If you’re a die-hard HGTV fan like myself, it’s likely you’ve seen or at least heard of the show Love It or List It.
If not, the premise of the show solves for a family no longer feeling at home in their house and are left with the decision of either renovating or selling. HGTV’s Hillary Farr attempts to make the family “love” their existing home by executing some much-needed remodeling and her co-host, David Visentin, attempts to find a brand new home to encourage them to “list” their current property and move.
However, no matter which option they choose—love it, or list it—the families always end up with the home of their dreams.
My point in sharing this with you is to explain how a lot of marketing “rules of thumb” produce the same outcome—you can find success following the rule and you can find success going in the opposite direction.
One of my favorite sessions from HubSpot’s 2022 INBOUND conference discusses the top four marketing rules of thumb and whether you should “trust it or bust it.” After listening to hosts Nancy Harhut and Tom Shapiro’s industry knowledge, you’ll realize you can’t go wrong either way. Here are four marketing rules of thumb to think twice about.
1. Copy should be short.
One of the longest-standing disputes in marketing is short copy versus long copy. And while you’re probably looking for a straightforward answer, this debate truly is circumstantial.
You have to consider the audience and goal of what you’re writing. If you’re drafting copy for the homepage of a website, it’s recommended to keep things simple. In this case, going on and on about the features and benefits of your company’s services is not the most effective way to communicate with visitors. Using short and punchy copy helps maximize results in this instance.
However, if you’re drafting copy for a blog post on a new product launch, there’s an exception to writing longer copy. In fact, HubSpot says 2,100 - 2,400 words is a good benchmark to get your blog post to rank better in search results.
Many believe using short copy will keep the attention of your visitors instead of them getting bored. While this is true in many instances, if you’re trying to get someone to sell off the page, you must go deeper on the copy. In their session, Nancy explains how “you have to give them [customers] enough detail to paint a mental picture.”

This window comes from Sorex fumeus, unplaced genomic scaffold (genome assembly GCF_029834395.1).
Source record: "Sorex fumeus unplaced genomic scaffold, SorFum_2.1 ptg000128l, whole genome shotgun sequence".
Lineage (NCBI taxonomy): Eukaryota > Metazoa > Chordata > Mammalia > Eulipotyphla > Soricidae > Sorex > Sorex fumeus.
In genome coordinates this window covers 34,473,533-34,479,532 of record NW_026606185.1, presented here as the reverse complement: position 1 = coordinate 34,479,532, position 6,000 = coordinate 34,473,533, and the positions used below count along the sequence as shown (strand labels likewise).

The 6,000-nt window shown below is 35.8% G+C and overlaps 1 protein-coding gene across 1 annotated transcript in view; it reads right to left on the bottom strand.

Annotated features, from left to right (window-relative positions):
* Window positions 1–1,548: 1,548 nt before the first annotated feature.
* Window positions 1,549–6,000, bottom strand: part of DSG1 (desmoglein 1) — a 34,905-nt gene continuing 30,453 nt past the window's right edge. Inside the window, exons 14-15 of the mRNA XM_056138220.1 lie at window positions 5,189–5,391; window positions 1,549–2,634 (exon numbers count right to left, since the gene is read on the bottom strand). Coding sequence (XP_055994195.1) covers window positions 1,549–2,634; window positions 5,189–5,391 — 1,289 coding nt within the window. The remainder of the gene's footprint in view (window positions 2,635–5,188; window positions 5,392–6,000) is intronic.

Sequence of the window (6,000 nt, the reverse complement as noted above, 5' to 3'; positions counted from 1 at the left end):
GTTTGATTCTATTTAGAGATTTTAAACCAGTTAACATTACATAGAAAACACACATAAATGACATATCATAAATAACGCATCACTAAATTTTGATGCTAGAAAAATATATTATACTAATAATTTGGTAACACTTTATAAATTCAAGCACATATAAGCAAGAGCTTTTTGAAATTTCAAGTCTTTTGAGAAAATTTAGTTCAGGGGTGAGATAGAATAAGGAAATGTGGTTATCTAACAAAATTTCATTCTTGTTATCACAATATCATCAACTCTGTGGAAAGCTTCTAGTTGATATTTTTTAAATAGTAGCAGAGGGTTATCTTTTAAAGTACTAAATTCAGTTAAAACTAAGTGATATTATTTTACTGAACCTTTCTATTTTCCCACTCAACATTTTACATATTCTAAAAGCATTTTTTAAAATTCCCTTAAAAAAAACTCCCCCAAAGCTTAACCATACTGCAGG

2. Your marketing messages should include social proof.
Tom describes social proof as the lighter fluid for your marketing. Whether it be through the use of case studies, customer testimonials, reviews, or celebrity endorsements, social proof is one of the most impactful ways to persuade your audience.
He uses TV sitcoms as an example: We all can’t stand the laughing tracks in the background. Even the TV executives cringe at the sound of it. So why still use it? It’s actually scientifically proven that viewers laugh louder and longer when there is canned laughter.
While social proof does have an immense effect on a buyer’s decision (especially for me—I’m an avid follower of what my favorite influencers say to purchase), there are a few instances where you may not want to use social proof.
For example, if your company is just starting out and doesn’t have many followers yet, social proof can send the wrong message. “Two out of five people love our product!” Which translates to, “Three out of five people hate our product.”
3. Marketers should focus on benefits.
At Ready North, we use the acronym WIIFM (what’s in it for me?) daily. Focusing your marketing efforts on how your product or service benefits your customers is one of the best ways to sell or grab their attention.
Tom said it best: “They [your customers] don’t care how many offices you have or your product functionality, they care about the impact it will have on them.” Psychologically we’re all self-interested, so it makes sense.
Something to keep in mind though is people are twice as motivated to avoid loss. What does that mean exactly? When you use wording like “take advantage of” instead of “don’t miss,” potential customers don’t see your offer as a lost opportunity. Incorporating loss aversion into your marketing is more likely to induce FOMO (fear of missing out) and encourage more purchases. Some examples of loss aversion include:
- “If you wait until tomorrow, you’ll have to pay more.”
- “Only 20 seats left.”
- “Don’t miss out on this one-time sale.”
4. Making people feel special is a sure way to get them to buy.
Exclusivity is powerful—it drives an entire layer of the economy.
Are any sneakerheads reading? Think about it: When Nike drops a brand new limited edition pair of shoes, enthusiasts go crazy trying to get a pair before they're marked up 200% on eBay.
Everywhere we look, brands are coming out with limited-time offers. However, it’s always a question of when to make people feel special. If someone is unsure about a product, they don’t want to feel exclusive, they want to feel safe when buying or signing up—meaning they want to see the success other buyers have had with said product or service.
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